Towards sustainable and competitive TCLF industries with decent jobs in Southeast Europe
The importance of strong social partners and quality social dialogue was underlined by the signing of the Bucharest Declaration. The declaration commits social partners to strengthen their engagement and joint work for a positive future for both employers and workers.
The conference brought together social partners, sectoral experts and other stakeholders as part of an ongoing EU social dialogue project. The project focuses on transforming the Southeast European TCLF sectors into more sustainable industries, while facing significant challenges such as an uneven global playing field, high energy costs, an old workforce difficult to be replaced because of the lack of the sectors’ attraction for young generations, unfair purchasing practices by major brands and increasing pressure on wages.
The TCLF sectors are of enormous importance in Southeast Europe, employing around 400,000 workers. With the EU Sustainable Textiles Strategy insisting that all textile products on the EU market, including footwear and leather fashion goods, are ‘sustainable’ by 2030, there is an urgent need for the TCLF industries in Southeast Europe to transform.
Strong social partners are essential in planning and managing the transition of these industries. The signing of the Bucharest Declaration by national and European social partners therefore marked a major step forward in social dialogue, with social partners committing to work together to ensure a successful green and digital transformation of the industry, harnessing growth opportunities while ensuring decent work for all.
Luc Triangle, industriAll Europe General Secretary said:
“Trade unions insist that the transition to more sustainable TCLF industries in Southeast Europe is managed in a socially responsible way. The transition will only be sustainable and just if it delivers for people and the planet. For us, this means ensuring that no worker is left behind in the green and digital transitions. With wages in the TCLF industries among the lowest in Europe, now is the time to work towards a transformed industry with better working conditions and wages for workers.’’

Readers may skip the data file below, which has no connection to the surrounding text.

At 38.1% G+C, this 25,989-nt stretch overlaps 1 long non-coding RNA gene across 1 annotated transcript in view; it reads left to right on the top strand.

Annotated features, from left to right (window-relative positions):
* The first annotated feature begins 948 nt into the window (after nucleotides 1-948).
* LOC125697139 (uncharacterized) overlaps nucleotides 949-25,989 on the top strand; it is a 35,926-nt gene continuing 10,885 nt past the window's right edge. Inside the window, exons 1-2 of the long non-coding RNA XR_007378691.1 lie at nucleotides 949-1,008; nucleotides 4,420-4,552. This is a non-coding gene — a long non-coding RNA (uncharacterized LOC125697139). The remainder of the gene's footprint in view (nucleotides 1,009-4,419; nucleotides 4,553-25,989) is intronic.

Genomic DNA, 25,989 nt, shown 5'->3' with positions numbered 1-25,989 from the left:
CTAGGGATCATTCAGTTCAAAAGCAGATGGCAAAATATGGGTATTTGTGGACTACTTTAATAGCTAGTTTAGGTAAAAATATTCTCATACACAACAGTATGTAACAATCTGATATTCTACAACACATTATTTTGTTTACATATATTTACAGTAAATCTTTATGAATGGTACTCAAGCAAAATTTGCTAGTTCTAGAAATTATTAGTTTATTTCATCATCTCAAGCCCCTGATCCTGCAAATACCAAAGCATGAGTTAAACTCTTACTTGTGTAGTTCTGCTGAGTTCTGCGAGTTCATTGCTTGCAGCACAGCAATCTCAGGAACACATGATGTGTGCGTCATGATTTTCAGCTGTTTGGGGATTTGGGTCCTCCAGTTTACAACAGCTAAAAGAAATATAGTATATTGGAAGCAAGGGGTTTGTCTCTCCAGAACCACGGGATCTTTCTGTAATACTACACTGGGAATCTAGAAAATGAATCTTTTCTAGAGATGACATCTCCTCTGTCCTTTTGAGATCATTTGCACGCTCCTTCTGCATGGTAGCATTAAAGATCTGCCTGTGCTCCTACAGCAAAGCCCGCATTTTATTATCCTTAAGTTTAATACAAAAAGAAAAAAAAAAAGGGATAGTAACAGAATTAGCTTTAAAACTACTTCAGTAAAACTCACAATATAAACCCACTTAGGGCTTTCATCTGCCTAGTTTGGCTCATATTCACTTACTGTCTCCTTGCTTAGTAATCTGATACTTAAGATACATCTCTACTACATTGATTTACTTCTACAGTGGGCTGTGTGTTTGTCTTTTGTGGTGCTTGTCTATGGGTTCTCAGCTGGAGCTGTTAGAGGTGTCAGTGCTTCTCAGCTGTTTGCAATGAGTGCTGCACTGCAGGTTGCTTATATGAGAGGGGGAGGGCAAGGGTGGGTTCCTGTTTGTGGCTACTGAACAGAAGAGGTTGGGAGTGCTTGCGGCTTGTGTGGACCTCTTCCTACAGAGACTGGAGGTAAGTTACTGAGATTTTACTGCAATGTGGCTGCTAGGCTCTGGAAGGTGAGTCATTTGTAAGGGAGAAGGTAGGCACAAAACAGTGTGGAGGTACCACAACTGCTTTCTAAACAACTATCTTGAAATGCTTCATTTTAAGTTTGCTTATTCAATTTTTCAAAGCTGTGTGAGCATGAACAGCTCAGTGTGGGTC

The Bucharest Declaration also includes a joint call from the social partners to national governments to strengthen their industrial policies, hand in hand with social partners, and to support innovation and digitalisation.
Dirk Vantyghem, EURATEX Director General, said:
“To ensure a successful future for the textile and clothing industry in South East Europe, we need to focus on four aspects. First, national authorities should recognise the strategic importance of the whole sector. Secondly, we should ensure better dialogue among entrepreneurs, workers, brands and authorities. Thirdly, companies need to rethink their business model, focusing on sustainability, quality and creativity. Lastly, we need stronger business associations, who can support and represent textile companies in front of national and international actors.”
With all social partners highlighting the problems of attracting and retaining skilled workers, a panel discussion was held on the role of education and skills, as well as on what could be done to make understand students, families and the society in general the opportunities of a professional career in the TCLF sectors, which include decent wages and good working conditions, but not only. By signing the Bucharest Declaration, social partners offered to work with public authorities and educational institutions to provide the necessary means to attract, train and/or reskill workers, including through concrete support from the EU’s TCLF Pact for Skills.
Carmen Arias, Secretary General of CEC, said:
“People are the essence of the TCLF industries, and employees should feel proud and welcomed to work in our companies. Investments in human capital are needed: on their skills in one hand, with the support of a strong collaboration between companies and education stakeholders, and also on their wellbeing with flexible conditions adapted to their specific needs, and a prosper career path. In addition, the circular and digital transformation of companies can contribute to enhance the attractiveness of the sectors, in which young workers can find a modern and welcoming workplace with similar interests and values.”
The important role of brands and retailers sourcing from Southeast Europe was also highlighted, with the Bucharest Declaration calling on them to contribute to positive change through responsible business practices, due diligence and support for social dialogue and living wages.
Gustavo Gonzalez-Quijano, Secretary General of COTANCE, said:
“The EU Social Partners of the TCLF ecosystem have done their part in mobilising their ranks in Bulgaria, Romania, Croatia, Serbia and North Macedonia for facing the challenges of the Green Deal. Now the ball is in the camp of the Governments in these countries for supporting their industry with effective strategies complementing the EU strategy for the TCLF sector.”
Following the international workshop, national social partners will continue their increased engagement through the implementation of social partner-led national action plans, which should also be supported by national policy makers. The European social partners committed to continue to support their national affiliates at European level, including helping them to prepare for the implementation of key EU legislation such as the EU Directive on adequate minimum wages and the initiatives included in the EU Sustainable Textiles Strategy.